Conroy: These are moot points, what we need are more facts/data. re: "there is no evidence of mass migration to England after the romans left". There is evidence of migration, after their defeat, to south western england from the lowlands where the map shows the presence of Atrebates and Belgic Tribes. re: language, I am no linguist, but Rhys in his book(s) that two pockets of q celtic were spoken in Wales, close to where the tribes are indicated to be or were in Agricolas time. The languages spoken by the German tribes needs to be better understood. What did the teutons speak. I read that their language died out?

pconroy said...

McGregor,
The Romans weren't defeated in Britain??!! They recalled their legions to defend other areas of the empire, and so they abandoned Britain and left it defenseless.

As regards Q-Celtic being spoken in Wales: Deisi tribes from Ireland carved out colonies in Wales during this period, and they were Q-Celtic speaking.

pconroy said...

Wagg,

Balto-Slavic languages were spoken as far West as Hamburg and Bremen - maybe not in Holland itself.

The German word for themselves Deutsch, derived from teuta/tuath a Celtic word meaning "people" or "the People"

Germanic has a Balto-Slavic substrate and a Celtic superstrate.

Marnie said...

Oh. That would make English a language with a Balto-Slavic substrate and a double Celtic superstrate. Hold the mayo.

eurologist said...

Marnie,

Only my first paragraph was a direct response to you - the remainder was a more general comment with regard to the thread. And I totally agree with your assessment as early bronze age for proto-Celtic and proto-Italic and their first spread.

Perhaps I came off a bit negative because I see so many posts and web sites with ridiculous claims and time scales that make zero sense - for example, proto-Celtic developing in the iron age, or origin of Balto-Slavic at around 500AD. With regard to the latter, people have to understand that the various Baltic languages are incomprehensible to each other, and about as far apart from each other as to Slavic. In Germanic languages, for comparison, it took about ~2,000 to 2,500 years for them to drift apart to that extent. Even today, any Austrian (with a bit of training on how to pronounce idiosyncratically spelled letter combinations) can read and understand much Dutch.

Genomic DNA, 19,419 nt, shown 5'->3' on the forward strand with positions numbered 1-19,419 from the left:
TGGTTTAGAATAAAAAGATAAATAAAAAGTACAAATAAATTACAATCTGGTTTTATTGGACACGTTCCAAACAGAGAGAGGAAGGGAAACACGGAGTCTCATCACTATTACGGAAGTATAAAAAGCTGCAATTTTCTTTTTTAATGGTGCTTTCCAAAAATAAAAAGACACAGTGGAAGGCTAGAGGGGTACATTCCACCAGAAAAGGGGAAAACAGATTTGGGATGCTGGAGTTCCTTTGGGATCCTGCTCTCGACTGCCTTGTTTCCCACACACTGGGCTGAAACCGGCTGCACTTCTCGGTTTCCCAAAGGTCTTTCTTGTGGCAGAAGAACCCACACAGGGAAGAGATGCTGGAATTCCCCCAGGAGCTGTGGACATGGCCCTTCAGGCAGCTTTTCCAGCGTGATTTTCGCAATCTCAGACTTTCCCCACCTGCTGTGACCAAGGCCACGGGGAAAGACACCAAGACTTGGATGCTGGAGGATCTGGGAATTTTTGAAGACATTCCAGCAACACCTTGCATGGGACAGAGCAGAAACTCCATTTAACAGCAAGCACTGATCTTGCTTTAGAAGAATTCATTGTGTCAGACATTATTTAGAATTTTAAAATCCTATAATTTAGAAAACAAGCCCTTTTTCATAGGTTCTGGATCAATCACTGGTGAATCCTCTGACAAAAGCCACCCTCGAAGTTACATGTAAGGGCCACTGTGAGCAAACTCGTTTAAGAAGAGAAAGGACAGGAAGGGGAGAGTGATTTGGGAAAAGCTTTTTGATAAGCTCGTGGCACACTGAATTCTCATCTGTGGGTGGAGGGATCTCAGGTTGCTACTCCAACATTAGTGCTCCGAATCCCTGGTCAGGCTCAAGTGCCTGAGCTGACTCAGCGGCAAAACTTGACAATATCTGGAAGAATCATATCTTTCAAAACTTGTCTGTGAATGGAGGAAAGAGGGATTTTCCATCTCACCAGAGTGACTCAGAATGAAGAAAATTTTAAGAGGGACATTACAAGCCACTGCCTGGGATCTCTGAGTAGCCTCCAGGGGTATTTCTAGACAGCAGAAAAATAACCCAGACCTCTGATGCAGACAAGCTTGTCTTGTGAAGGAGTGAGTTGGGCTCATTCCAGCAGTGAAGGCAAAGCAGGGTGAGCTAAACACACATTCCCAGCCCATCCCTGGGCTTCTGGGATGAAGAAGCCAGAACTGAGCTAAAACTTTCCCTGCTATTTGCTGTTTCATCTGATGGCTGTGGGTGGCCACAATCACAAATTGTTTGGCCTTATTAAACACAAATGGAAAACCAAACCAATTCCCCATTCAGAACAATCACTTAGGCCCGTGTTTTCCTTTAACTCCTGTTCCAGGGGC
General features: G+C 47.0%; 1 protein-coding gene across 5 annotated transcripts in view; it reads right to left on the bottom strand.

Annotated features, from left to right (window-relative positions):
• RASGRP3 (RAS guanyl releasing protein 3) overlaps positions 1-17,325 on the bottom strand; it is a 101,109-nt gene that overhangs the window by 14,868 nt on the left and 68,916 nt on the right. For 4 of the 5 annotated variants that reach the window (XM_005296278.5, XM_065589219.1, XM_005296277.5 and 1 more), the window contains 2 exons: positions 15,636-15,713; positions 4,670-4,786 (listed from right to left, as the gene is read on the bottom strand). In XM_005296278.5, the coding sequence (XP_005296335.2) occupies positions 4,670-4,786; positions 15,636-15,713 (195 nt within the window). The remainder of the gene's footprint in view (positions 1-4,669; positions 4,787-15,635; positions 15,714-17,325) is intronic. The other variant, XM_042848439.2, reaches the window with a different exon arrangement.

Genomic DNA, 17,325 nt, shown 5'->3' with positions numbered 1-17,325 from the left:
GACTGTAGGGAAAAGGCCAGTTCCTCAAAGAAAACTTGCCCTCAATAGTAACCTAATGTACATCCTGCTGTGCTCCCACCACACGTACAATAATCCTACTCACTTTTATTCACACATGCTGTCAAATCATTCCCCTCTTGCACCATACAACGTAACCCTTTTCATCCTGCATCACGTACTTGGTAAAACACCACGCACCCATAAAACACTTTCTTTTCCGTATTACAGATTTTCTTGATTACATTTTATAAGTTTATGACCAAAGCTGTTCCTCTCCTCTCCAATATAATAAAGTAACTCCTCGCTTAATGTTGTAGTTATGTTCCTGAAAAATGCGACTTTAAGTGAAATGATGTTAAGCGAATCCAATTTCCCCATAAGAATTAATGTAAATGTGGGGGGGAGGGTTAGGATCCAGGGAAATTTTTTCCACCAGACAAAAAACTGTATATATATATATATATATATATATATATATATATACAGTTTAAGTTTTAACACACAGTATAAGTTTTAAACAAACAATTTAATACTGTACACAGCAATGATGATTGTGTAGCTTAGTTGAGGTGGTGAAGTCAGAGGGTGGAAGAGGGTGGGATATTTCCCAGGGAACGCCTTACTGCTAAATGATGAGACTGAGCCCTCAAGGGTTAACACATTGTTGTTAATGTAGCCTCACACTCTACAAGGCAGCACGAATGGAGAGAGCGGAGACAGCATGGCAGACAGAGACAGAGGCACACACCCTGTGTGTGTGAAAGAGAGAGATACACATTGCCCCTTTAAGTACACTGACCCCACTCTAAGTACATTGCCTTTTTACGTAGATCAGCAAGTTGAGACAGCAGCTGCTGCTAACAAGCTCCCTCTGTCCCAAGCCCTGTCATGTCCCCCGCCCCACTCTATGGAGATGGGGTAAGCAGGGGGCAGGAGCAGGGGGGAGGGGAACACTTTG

@waggG:

On the contrary, there is a well-known link between Germanic and Slavic.

If you read my comment more carefully, my statement was a bit more subtle and distinguishes between the lack of relation between their respective proto-languages and that of the modern languages, and it also relativates this relation.

Proto-Germanic will have had first extended contact with the Finnish-speaking new-comers to the Baltic, and only later with the Baltic language, and then only in the past 1,500 years with Slavic.

In other words, given the past 1,500 years of closeness between German(ic) and Slavic populations, and perhaps 1,000 years of Germanic and Balto-Slavic before, it is almost astonishing that they don't form more of a Sprachbund (compared to the Balkans or Iberia/France/Italy, for example).

The most straightforward explanation is that proto-Germanic formed before any first contact (see above) in a large, quite homogeneous area, while the Baltic and Slavic languages were initially isolates and only spread much later into more northern and western regions.

Annie Mouse said...

So, as I see it:

R1b* (M415) starts a westward migration from somewhere east of Europe.

It splits at the mediterranean with R1b1* travelling north of the mediterranean and R1b2* (V88)travelling south of the mediterranean into north Africa.

R1b1b1a1* (L11) splits again at the Alps, with R1b1b1a1a* (U106) travelling north of the alps into Europe. R1b1b1a1b* (S116) travels south of the Alps into Europe, and hairpins back into Italy.

The southern European migration of R1b1b1a1b* (S116) splits again into inland R1b1b1a1b1*(U152) which travels to the Atlantic via France, and maritime R1b1b1a1b2*(M529) which travels around the coast to Ireland.

We really, really need the data from North Africa to complete the picture. Why is this data always missing?

Annie Mouse said...

Wish they would nt keep changing the coding. Ijust got used to R1b1b2... Its all very Euro-centric.

McG said...

Conroy: we are not communicating. I'm talking about the Belgic tribes migration to Britain after their subjugation by the Romans in Gaul c. 50 BC. I believe they migrated to several places probably including southern Ireland. I'm doing all this by matching haplotypes, not historical records or linguistics which I find to be of dubious use? I am trying to plot the path of the tribe called the Scottis by Romans c. 360 AD. I see very little record of them in Scotland before 100 to 300 AD. I think they migrated to Antrim from southern Ireland due to famine? I hope to be able to show similar haplotypes to R-L21, but not M-222.

widaric said...

This may facilitate the discussions on language issues.

https://pantherfile.uwm.edu/noonan/www/Celtic%20lecture.IE.pdf

Marnie said...

Dienekes, your comment:

"It is interesting to see where R-M269(xL23) is concentrated. In Europe I see cases in Germany, Switzerland, Slovenia, Poland, Hungary, Russia, the Ukraine."

Yes, and Western Europe, especially Scotland and Ireland.

How about that R-M269?

My comment from January:

"To my mind, the most likely candidate for a group that would have been motivated and able to move into a marginal climate, such as icy Northern Europe and the British Isles, would have been shepherds."

"I'm just wondering why people keep talking about farmers, rather than perhaps, a transhumant people who both farmed and shepherded in order to subsist."

"That lifestyle would account for greater mobility than families of farmers gradually, through population growth, diffusing northward."